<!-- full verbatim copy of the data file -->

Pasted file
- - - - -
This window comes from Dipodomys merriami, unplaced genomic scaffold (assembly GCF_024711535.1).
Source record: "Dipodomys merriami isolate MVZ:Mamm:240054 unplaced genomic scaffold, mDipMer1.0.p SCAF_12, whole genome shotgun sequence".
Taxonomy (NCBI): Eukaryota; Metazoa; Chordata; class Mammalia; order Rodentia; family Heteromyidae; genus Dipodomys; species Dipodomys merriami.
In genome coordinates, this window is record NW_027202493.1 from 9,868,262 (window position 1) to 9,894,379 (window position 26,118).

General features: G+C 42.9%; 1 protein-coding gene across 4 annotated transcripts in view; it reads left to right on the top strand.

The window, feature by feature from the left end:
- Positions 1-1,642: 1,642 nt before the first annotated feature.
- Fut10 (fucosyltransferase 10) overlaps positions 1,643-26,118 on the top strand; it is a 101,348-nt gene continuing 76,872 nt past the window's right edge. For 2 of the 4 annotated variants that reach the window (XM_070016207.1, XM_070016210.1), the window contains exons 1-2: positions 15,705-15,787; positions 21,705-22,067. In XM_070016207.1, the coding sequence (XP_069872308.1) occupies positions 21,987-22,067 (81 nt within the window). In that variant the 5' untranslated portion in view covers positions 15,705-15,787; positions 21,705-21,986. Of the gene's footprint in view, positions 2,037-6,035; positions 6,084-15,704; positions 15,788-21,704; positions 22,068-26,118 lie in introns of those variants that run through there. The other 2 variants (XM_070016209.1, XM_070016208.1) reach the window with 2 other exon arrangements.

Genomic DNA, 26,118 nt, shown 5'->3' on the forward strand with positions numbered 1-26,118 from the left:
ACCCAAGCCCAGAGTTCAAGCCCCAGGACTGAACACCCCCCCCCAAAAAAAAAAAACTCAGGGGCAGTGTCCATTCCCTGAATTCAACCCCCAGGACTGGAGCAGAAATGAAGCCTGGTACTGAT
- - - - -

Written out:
This window comes from Dipodomys merriami, unplaced genomic scaffold (assembly GCF_024711535.1).
Source record: "Dipodomys merriami isolate MVZ:Mamm:240054 unplaced genomic scaffold, mDipMer1.0.p SCAF_12, whole genome shotgun sequence".
Taxonomy (NCBI): Eukaryota; Metazoa; Chordata; class Mammalia; order Rodentia; family Heteromyidae; genus Dipodomys; species Dipodomys merriami.
In genome coordinates, this window is record NW_027202493.1 from 9,868,262 (window position 1) to 9,894,379 (window position 26,118).

General features: G+C 42.9%; 1 protein-coding gene across 4 annotated transcripts in view; it reads left to right on the top strand.

The window, feature by feature from the left end:
- Positions 1-1,642: 1,642 nt before the first annotated feature.
- Fut10 (fucosyltransferase 10) overlaps positions 1,643-26,118 on the top strand; it is a 101,348-nt gene continuing 76,872 nt past the window's right edge. For 2 of the 4 annotated variants that reach the window (XM_070016207.1, XM_070016210.1), the window contains exons 1-2: positions 15,705-15,787; positions 21,705-22,067. In XM_070016207.1, the coding sequence (XP_069872308.1) occupies positions 21,987-22,067 (81 nt within the window). In that variant the 5' untranslated portion in view covers positions 15,705-15,787; positions 21,705-21,986. Of the gene's footprint in view, positions 2,037-6,035; positions 6,084-15,704; positions 15,788-21,704; positions 22,068-26,118 lie in introns of those variants that run through there. The other 2 variants (XM_070016209.1, XM_070016208.1) reach the window with 2 other exon arrangements.

Genomic DNA, 26,118 nt, shown 5'->3' on the forward strand with positions numbered 1-26,118 from the left:
ACCCAAGCCCAGAGTTCAAGCCCCAGGACTGAACACCCCCCCCCAAAAAAAAAAAACTCAGGGGCAGTGTCCATTCCCTGAATTCAACCCCCAGGACTGGAGCAGAAATGAAGCCTGGTACTGAT